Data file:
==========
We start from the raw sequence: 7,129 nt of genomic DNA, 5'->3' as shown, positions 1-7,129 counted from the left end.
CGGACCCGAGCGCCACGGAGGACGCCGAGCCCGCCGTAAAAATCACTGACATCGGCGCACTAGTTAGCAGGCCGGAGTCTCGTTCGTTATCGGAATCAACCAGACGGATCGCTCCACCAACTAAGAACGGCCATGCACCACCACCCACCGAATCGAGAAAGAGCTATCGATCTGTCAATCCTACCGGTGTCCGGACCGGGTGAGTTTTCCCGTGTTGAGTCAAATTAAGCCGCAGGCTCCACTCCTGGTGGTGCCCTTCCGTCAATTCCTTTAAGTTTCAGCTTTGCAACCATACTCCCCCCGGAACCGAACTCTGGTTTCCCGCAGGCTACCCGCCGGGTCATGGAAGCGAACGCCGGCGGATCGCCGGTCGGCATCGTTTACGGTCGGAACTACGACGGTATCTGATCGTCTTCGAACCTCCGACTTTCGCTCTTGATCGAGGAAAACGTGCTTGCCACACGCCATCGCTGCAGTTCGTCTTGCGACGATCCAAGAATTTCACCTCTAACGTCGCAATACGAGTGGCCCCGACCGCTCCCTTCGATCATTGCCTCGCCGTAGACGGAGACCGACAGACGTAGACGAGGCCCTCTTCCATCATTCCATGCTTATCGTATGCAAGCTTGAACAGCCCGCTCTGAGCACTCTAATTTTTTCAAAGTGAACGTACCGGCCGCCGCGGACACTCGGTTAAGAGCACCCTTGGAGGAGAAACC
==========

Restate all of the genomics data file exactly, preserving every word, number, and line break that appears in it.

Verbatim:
We start from the raw sequence: 7,129 nt of genomic DNA, 5'->3' as shown, positions 1-7,129 counted from the left end.
CGGACCCGAGCGCCACGGAGGACGCCGAGCCCGCCGTAAAAATCACTGACATCGGCGCACTAGTTAGCAGGCCGGAGTCTCGTTCGTTATCGGAATCAACCAGACGGATCGCTCCACCAACTAAGAACGGCCATGCACCACCACCCACCGAATCGAGAAAGAGCTATCGATCTGTCAATCCTACCGGTGTCCGGACCGGGTGAGTTTTCCCGTGTTGAGTCAAATTAAGCCGCAGGCTCCACTCCTGGTGGTGCCCTTCCGTCAATTCCTTTAAGTTTCAGCTTTGCAACCATACTCCCCCCGGAACCGAACTCTGGTTTCCCGCAGGCTACCCGCCGGGTCATGGAAGCGAACGCCGGCGGATCGCCGGTCGGCATCGTTTACGGTCGGAACTACGACGGTATCTGATCGTCTTCGAACCTCCGACTTTCGCTCTTGATCGAGGAAAACGTGCTTGCCACACGCCATCGCTGCAGTTCGTCTTGCGACGATCCAAGAATTTCACCTCTAACGTCGCAATACGAGTGGCCCCGACCGCTCCCTTCGATCATTGCCTCGCCGTAGACGGAGACCGACAGACGTAGACGAGGCCCTCTTCCATCATTCCATGCTTATCGTATGCAAGCTTGAACAGCCCGCTCTGAGCACTCTAATTTTTTCAAAGTGAACGTACCGGCCGCCGCGGACACTCGGTTAAGAGCACCCTTGGAGGAGAAACC